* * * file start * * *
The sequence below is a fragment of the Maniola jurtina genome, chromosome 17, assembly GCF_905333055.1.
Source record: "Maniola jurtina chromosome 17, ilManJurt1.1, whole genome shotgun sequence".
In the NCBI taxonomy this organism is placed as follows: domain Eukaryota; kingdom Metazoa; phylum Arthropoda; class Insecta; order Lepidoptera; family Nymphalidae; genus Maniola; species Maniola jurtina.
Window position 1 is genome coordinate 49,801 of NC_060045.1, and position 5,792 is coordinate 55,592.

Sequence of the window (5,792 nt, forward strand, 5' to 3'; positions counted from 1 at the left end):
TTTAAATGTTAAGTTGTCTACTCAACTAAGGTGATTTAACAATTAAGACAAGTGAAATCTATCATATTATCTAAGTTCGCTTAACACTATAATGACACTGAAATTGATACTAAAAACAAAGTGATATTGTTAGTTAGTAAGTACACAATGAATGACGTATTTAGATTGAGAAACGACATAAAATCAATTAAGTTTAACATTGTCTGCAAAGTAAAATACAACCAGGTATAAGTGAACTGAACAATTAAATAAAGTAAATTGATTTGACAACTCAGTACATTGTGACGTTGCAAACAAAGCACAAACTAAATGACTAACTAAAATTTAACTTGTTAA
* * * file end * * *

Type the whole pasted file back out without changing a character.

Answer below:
The sequence below is a fragment of the Maniola jurtina genome, chromosome 17, assembly GCF_905333055.1.
Source record: "Maniola jurtina chromosome 17, ilManJurt1.1, whole genome shotgun sequence".
In the NCBI taxonomy this organism is placed as follows: domain Eukaryota; kingdom Metazoa; phylum Arthropoda; class Insecta; order Lepidoptera; family Nymphalidae; genus Maniola; species Maniola jurtina.
Window position 1 is genome coordinate 49,801 of NC_060045.1, and position 5,792 is coordinate 55,592.

Sequence of the window (5,792 nt, forward strand, 5' to 3'; positions counted from 1 at the left end):
TTTAAATGTTAAGTTGTCTACTCAACTAAGGTGATTTAACAATTAAGACAAGTGAAATCTATCATATTATCTAAGTTCGCTTAACACTATAATGACACTGAAATTGATACTAAAAACAAAGTGATATTGTTAGTTAGTAAGTACACAATGAATGACGTATTTAGATTGAGAAACGACATAAAATCAATTAAGTTTAACATTGTCTGCAAAGTAAAATACAACCAGGTATAAGTGAACTGAACAATTAAATAAAGTAAATTGATTTGACAACTCAGTACATTGTGACGTTGCAAACAAAGCACAAACTAAATGACTAACTAAAATTTAACTTGTTAA